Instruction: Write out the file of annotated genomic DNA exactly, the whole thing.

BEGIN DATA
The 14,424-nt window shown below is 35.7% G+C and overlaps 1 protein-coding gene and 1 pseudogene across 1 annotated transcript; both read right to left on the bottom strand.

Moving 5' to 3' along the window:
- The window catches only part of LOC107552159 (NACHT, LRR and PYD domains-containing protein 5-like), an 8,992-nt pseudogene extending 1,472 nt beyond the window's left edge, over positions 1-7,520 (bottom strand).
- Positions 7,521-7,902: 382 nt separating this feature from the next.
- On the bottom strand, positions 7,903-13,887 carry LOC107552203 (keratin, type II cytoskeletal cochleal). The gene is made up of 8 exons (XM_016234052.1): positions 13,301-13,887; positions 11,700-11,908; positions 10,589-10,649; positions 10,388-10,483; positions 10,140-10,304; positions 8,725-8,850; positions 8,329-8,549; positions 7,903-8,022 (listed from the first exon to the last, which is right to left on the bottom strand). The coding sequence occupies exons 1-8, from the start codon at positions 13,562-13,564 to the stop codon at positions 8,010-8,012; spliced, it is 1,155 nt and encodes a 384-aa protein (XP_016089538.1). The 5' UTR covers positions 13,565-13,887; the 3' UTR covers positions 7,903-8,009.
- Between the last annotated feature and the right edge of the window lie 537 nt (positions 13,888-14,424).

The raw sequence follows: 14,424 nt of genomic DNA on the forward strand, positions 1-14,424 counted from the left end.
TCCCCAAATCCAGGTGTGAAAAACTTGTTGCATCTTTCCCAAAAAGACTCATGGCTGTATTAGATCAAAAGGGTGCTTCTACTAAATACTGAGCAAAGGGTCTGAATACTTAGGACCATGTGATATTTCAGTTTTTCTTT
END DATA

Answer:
The 14,424-nt window shown below is 35.7% G+C and overlaps 1 protein-coding gene and 1 pseudogene across 1 annotated transcript; both read right to left on the bottom strand.

Moving 5' to 3' along the window:
- The window catches only part of LOC107552159 (NACHT, LRR and PYD domains-containing protein 5-like), an 8,992-nt pseudogene extending 1,472 nt beyond the window's left edge, over positions 1-7,520 (bottom strand).
- Positions 7,521-7,902: 382 nt separating this feature from the next.
- On the bottom strand, positions 7,903-13,887 carry LOC107552203 (keratin, type II cytoskeletal cochleal). The gene is made up of 8 exons (XM_016234052.1): positions 13,301-13,887; positions 11,700-11,908; positions 10,589-10,649; positions 10,388-10,483; positions 10,140-10,304; positions 8,725-8,850; positions 8,329-8,549; positions 7,903-8,022 (listed from the first exon to the last, which is right to left on the bottom strand). The coding sequence occupies exons 1-8, from the start codon at positions 13,562-13,564 to the stop codon at positions 8,010-8,012; spliced, it is 1,155 nt and encodes a 384-aa protein (XP_016089538.1). The 5' UTR covers positions 13,565-13,887; the 3' UTR covers positions 7,903-8,009.
- Between the last annotated feature and the right edge of the window lie 537 nt (positions 13,888-14,424).

The raw sequence follows: 14,424 nt of genomic DNA on the forward strand, positions 1-14,424 counted from the left end.
TCCCCAAATCCAGGTGTGAAAAACTTGTTGCATCTTTCCCAAAAAGACTCATGGCTGTATTAGATCAAAAGGGTGCTTCTACTAAATACTGAGCAAAGGGTCTGAATACTTAGGACCATGTGATATTTCAGTTTTTCTTT